Why You Need a Consulting Process Engineer: 3 Ways a Consulting Engineer Supports Your Company Goals
The process regulations, standards, and codes required of life science companies can be challenging to understand and apply to manufacturing operations.
Life science companies bringing complex therapies to market are under pressure to perform quickly and with fewer resources, making it challenging to find the time to interpret and administer the ever-changing requirements of the regulatory environment.
Cue the consulting process engineer, an outside resource who offers time, knowledge, and skills to provide specialized support to life science clients. Consulting process engineers bring value to process teams by providing resource alleviation, diverse industry and technology experience, and focused task handling.
What Is a Process Engineer?
Process engineers work primarily in life sciences, food and beverage, petroleum, and other manufacturing industries. They help to determine the steps an organization must take to design, build, and manufacture a product, starting with raw materials or information and ending in a finished product.
There are two types of process engineers within industries: organizational process engineers and consulting process engineers.
Organizational engineers are typically employed at operating companies and focus on the company’s day-to-day issues and improvements, optimize specific processes, and execute short-term projects.
Consulting engineers are usually employed at engineering design companies and focus on the customer’s project or tasks by applying specific technical and project experience.
We’ll explore the value a consulting process engineer can bring to operating clients.
What Does a Consulting Process Engineer Do?
Consulting process engineers work for an engineering firm, such as Gannett Fleming. They provide specialized and focused task handling, from process improvement projects at an existing facility to designing a new manufacturing campus.
Consulting engineers are familiar with industry-wide regulations, standards, and codes and have worked with multiple clients and industries throughout the U.S. and, in many cases, globally. They also share their experiences working with new technologies and engaging in sound design and engineering practices.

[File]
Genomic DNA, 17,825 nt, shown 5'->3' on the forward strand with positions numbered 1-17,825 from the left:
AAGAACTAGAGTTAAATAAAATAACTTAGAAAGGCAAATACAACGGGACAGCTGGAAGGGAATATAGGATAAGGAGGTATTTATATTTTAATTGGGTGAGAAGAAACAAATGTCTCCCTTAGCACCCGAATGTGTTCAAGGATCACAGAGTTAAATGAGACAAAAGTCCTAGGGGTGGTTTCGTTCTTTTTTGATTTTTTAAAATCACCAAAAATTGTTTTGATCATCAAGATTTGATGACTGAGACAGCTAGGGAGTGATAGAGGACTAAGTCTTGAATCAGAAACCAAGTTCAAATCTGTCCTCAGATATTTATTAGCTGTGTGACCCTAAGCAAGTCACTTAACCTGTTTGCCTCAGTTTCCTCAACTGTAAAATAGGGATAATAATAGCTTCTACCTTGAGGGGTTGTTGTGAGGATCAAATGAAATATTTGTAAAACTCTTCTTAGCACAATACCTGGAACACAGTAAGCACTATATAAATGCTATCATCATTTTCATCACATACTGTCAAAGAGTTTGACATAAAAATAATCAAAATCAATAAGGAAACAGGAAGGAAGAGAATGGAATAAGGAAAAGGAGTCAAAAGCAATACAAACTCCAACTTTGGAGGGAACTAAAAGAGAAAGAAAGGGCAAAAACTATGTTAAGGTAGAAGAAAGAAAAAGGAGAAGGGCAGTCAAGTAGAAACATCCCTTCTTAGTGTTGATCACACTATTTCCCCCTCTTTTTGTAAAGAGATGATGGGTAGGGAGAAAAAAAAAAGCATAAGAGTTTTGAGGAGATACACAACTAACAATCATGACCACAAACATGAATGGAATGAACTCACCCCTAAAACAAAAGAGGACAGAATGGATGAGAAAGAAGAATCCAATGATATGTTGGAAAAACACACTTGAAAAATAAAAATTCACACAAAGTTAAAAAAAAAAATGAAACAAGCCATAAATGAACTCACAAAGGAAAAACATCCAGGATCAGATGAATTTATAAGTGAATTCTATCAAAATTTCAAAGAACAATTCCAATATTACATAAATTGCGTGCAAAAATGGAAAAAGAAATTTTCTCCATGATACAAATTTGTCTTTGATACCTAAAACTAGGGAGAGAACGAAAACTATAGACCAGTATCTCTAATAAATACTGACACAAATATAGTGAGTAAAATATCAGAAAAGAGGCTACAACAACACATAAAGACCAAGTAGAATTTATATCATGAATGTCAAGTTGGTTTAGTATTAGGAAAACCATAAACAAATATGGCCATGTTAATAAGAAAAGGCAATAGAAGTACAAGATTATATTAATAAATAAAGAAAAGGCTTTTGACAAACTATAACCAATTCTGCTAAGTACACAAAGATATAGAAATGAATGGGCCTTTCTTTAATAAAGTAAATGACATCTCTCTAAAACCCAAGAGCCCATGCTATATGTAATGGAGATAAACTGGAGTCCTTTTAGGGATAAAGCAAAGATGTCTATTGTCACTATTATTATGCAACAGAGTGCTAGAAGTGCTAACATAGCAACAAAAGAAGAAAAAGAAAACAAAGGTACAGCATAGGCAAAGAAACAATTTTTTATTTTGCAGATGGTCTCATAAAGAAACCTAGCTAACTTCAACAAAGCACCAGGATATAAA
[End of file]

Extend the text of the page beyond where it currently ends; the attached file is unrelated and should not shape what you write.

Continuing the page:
Most consulting engineers participate in industry standard groups that establish product and operation requirements. Belonging to professional organizations and committees such as the American Society of Mechanical Engineers Bioprocessing Equipment (ASME-BPE) or the International Society for Pharmaceutical Engineering (ISPE) provides consulting engineers with the updates they need to provide long-lasting designs. ASME-BPE encourages familiarity with biopharmaceutical equipment design and construction. ISPE connects technical specialists, engineers, and suppliers to share pharmaceutical knowledge, including new technology understanding and best practices.
3 Ways a Consulting Process Engineer Supports Your Company Goals
Consulting engineers apply innovation and expertise to systems and methods to help companies perform more efficiently. Here are three ways that consulting engineers bring value to the industry.
1. Provides Resource Alleviation
In medium- and long-term projects, in-house resources often can be tied up for design and execution, limiting the resources available at the site to manage day-to-day operations and resolve process upset conditions.
Whereas operating engineers lead day-to-day issues and short-term projects of six months or fewer, consulting engineers can handle long-term projects of six months to several years. Consulting engineers resolve site production issues by allowing the operating engineer(s) to focus on immediate issues and thereby minimize impacts on day-to-day operations.